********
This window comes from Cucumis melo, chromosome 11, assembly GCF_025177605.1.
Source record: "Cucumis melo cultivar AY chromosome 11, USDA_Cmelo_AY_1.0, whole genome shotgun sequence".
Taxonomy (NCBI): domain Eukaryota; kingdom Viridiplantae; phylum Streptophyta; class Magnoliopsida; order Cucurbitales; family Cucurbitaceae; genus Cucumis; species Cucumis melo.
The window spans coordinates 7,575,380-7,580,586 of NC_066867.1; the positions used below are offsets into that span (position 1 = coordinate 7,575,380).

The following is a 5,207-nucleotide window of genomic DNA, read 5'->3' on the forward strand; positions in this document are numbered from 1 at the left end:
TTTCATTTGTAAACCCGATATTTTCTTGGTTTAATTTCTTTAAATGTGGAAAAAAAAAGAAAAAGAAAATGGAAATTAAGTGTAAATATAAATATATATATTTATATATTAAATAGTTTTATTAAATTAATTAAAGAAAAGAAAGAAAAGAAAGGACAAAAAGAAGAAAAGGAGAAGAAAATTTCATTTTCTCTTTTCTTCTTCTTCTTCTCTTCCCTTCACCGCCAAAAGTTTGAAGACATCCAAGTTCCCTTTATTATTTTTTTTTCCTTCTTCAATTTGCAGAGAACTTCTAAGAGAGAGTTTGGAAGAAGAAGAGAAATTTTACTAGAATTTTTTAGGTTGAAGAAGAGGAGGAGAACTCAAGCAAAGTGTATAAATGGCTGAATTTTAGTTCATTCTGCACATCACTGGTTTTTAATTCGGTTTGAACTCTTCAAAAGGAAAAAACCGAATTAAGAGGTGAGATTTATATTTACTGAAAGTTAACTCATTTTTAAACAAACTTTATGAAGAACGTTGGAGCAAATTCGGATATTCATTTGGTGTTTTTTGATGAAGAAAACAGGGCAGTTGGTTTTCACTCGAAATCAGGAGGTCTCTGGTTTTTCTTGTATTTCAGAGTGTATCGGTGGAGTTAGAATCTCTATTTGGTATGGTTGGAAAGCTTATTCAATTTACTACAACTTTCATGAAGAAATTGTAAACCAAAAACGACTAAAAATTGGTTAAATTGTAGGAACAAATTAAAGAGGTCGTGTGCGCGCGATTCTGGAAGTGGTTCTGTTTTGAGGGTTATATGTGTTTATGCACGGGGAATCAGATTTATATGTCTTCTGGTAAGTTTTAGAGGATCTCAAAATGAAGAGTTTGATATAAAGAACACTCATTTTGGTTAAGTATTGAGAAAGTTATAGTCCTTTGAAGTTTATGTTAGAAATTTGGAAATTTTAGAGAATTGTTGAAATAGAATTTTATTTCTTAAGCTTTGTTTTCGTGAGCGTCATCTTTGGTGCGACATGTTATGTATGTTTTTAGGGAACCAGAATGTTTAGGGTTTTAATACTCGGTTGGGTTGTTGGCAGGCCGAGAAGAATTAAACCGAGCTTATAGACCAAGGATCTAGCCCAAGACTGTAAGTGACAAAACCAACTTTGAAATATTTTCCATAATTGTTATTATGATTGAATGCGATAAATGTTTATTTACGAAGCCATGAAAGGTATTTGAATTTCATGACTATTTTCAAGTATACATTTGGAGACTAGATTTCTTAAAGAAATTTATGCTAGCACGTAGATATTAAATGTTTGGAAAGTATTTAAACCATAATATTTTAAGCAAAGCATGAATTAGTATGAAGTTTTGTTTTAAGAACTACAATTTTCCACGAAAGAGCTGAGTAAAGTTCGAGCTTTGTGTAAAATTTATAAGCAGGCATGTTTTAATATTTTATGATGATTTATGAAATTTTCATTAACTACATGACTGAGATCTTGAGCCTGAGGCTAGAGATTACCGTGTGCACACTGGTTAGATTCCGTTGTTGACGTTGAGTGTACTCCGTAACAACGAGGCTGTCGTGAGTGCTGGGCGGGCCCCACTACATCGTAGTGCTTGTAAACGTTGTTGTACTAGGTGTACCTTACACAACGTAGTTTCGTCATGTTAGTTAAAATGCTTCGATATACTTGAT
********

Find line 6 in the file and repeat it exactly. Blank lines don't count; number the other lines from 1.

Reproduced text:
TTTCATTTGTAAACCCGATATTTTCTTGGTTTAATTTCTTTAAATGTGGAAAAAAAAAGAAAAAGAAAATGGAAATTAAGTGTAAATATAAATATATATATTTATATATTAAATAGTTTTATTAAATTAATTAAAGAAAAGAAAGAAAAGAAAGGACAAAAAGAAGAAAAGGAGAAGAAAATTTCATTTTCTCTTTTCTTCTTCTTCTTCTCTTCCCTTCACCGCCAAAAGTTTGAAGACATCCAAGTTCCCTTTATTATTTTTTTTTCCTTCTTCAATTTGCAGAGAACTTCTAAGAGAGAGTTTGGAAGAAGAAGAGAAATTTTACTAGAATTTTTTAGGTTGAAGAAGAGGAGGAGAACTCAAGCAAAGTGTATAAATGGCTGAATTTTAGTTCATTCTGCACATCACTGGTTTTTAATTCGGTTTGAACTCTTCAAAAGGAAAAAACCGAATTAAGAGGTGAGATTTATATTTACTGAAAGTTAACTCATTTTTAAACAAACTTTATGAAGAACGTTGGAGCAAATTCGGATATTCATTTGGTGTTTTTTGATGAAGAAAACAGGGCAGTTGGTTTTCACTCGAAATCAGGAGGTCTCTGGTTTTTCTTGTATTTCAGAGTGTATCGGTGGAGTTAGAATCTCTATTTGGTATGGTTGGAAAGCTTATTCAATTTACTACAACTTTCATGAAGAAATTGTAAACCAAAAACGACTAAAAATTGGTTAAATTGTAGGAACAAATTAAAGAGGTCGTGTGCGCGCGATTCTGGAAGTGGTTCTGTTTTGAGGGTTATATGTGTTTATGCACGGGGAATCAGATTTATATGTCTTCTGGTAAGTTTTAGAGGATCTCAAAATGAAGAGTTTGATATAAAGAACACTCATTTTGGTTAAGTATTGAGAAAGTTATAGTCCTTTGAAGTTTATGTTAGAAATTTGGAAATTTTAGAGAATTGTTGAAATAGAATTTTATTTCTTAAGCTTTGTTTTCGTGAGCGTCATCTTTGGTGCGACATGTTATGTATGTTTTTAGGGAACCAGAATGTTTAGGGTTTTAATACTCGGTTGGGTTGTTGGCAGGCCGAGAAGAATTAAACCGAGCTTATAGACCAAGGATCTAGCCCAAGACTGTAAGTGACAAAACCAACTTTGAAATATTTTCCATAATTGTTATTATGATTGAATGCGATAAATGTTTATTTACGAAGCCATGAAAGGTATTTGAATTTCATGACTATTTTCAAGTATACATTTGGAGACTAGATTTCTTAAAGAAATTTATGCTAGCACGTAGATATTAAATGTTTGGAAAGTATTTAAACCATAATATTTTAAGCAAAGCATGAATTAGTATGAAGTTTTGTTTTAAGAACTACAATTTTCCACGAAAGAGCTGAGTAAAGTTCGAGCTTTGTGTAAAATTTATAAGCAGGCATGTTTTAATATTTTATGATGATTTATGAAATTTTCATTAACTACATGACTGAGATCTTGAGCCTGAGGCTAGAGATTACCGTGTGCACACTGGTTAGATTCCGTTGTTGACGTTGAGTGTACTCCGTAACAACGAGGCTGTCGTGAGTGCTGGGCGGGCCCCACTACATCGTAGTGCTTGTAAACGTTGTTGTACTAGGTGTACCTTACACAACGTAGTTTCGTCATGTTAGTTAAAATGCTTCGATATACTTGAT